Hip Injury Before Pregnancy

QUESTION

Dear Midwife,
I joined the military and came back from training with hip fractures that healed, but now am having problems with my hips.

I can no longer lay down let alone sit at all. My hips have been hurting to the point where I can't move my legs on my own, I have to physically pick them up to move them if I'm doing anything else besides just walking on a flat surface.

I mentioned it to my doctors and they just said to get a maternity belt and see if that helps. I tried that and it still didn't help. I have tried sleeping and sitting on a pillow and I have tried just about everything.

What can I do to get some relief and sleep? I haven't slept in the past two days because the pain in unbearable. I am due in 11 weeks.

ANSWER

You may need some help from your doctor to sleep if the pain is that bad, so it is worth having another conversation about it. Or if you are trying to avoid giving your baby narcotics before it is even born, you might try Benadryl, which helps many pregnant women to sleep in these situations; you can get it over the counter.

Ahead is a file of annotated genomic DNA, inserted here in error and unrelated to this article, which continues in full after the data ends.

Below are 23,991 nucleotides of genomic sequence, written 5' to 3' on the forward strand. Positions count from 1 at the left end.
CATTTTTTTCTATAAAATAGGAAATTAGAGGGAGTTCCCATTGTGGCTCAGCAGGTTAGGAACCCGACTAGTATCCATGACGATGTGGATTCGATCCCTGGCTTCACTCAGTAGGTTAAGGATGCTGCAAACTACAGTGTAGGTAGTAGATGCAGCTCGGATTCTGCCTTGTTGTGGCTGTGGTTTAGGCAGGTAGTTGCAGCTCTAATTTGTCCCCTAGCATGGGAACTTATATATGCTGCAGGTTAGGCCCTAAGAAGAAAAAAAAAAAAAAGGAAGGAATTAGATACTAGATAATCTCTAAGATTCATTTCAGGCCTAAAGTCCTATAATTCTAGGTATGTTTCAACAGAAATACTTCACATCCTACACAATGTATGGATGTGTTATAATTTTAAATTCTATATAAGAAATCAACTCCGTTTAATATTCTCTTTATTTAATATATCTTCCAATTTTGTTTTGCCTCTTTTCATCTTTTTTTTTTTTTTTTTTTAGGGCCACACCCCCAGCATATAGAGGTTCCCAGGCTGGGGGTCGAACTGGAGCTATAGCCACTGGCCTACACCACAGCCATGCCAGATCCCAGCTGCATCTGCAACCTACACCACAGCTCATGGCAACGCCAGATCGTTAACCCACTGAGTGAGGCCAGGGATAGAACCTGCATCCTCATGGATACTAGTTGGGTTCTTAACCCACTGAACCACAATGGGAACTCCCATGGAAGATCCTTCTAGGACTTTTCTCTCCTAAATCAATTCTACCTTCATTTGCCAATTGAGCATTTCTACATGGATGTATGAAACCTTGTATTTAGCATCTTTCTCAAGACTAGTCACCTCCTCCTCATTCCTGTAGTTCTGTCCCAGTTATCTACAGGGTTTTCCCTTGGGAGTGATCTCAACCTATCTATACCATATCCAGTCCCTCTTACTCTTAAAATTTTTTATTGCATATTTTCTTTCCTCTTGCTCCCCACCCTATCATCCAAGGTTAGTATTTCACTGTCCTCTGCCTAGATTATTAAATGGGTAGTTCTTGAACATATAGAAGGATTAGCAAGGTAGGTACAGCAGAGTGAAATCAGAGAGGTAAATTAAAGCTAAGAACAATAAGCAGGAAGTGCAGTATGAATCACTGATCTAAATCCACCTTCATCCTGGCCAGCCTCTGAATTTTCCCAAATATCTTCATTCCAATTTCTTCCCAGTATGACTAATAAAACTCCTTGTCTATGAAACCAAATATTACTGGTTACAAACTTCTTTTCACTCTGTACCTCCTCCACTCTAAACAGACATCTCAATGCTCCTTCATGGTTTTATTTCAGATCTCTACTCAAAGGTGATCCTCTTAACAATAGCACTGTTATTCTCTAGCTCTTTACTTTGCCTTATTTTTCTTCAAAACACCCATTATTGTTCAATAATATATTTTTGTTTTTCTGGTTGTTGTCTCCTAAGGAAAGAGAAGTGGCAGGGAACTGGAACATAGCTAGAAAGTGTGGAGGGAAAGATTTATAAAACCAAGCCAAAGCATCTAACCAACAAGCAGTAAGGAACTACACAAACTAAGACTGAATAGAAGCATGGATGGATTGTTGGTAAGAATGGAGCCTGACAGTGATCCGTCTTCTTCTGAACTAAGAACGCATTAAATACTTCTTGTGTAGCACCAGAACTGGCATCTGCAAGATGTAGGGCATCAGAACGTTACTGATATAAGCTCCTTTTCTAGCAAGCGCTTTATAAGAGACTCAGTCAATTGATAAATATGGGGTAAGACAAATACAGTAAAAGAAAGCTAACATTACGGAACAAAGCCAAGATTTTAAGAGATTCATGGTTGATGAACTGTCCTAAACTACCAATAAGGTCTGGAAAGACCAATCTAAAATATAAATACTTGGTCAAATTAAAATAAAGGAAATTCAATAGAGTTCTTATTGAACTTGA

Other options are Physical Therapy or Chiropractic, which can sometimes help enough so that you feel better for the rest of your pregnancy.

Good luck!

-- Cynthia, CNM. PhD.

Cynthia Flynn

Cynthia Flynn, CNM. PhD, is the General Director of the Family Health and Birth Center which provides prenatal, birth, postnatal, gynecological and primary health care to underserved women and their families in Washington, D.C. Recently Cynthia served as Associate Professor of Nursing at Seattle University. There she not only taught, but remained in full scope clinical midwifery practice at Valley Medical Center where she cared for pregnant and birthing women, and practices well-woman gynecology, family planning, and treatment of sexually transmitted diseases.

Cynthia founded Columbia Women's Clinic and Birth Center, where she took care of pregnant women and infants up to two weeks of age and attended both birth center and hospital births. Before Cynthia earned her CNM, she worked as a registered nurse in labor and delivery and postpartum and is a certified Doula and Doula trainer.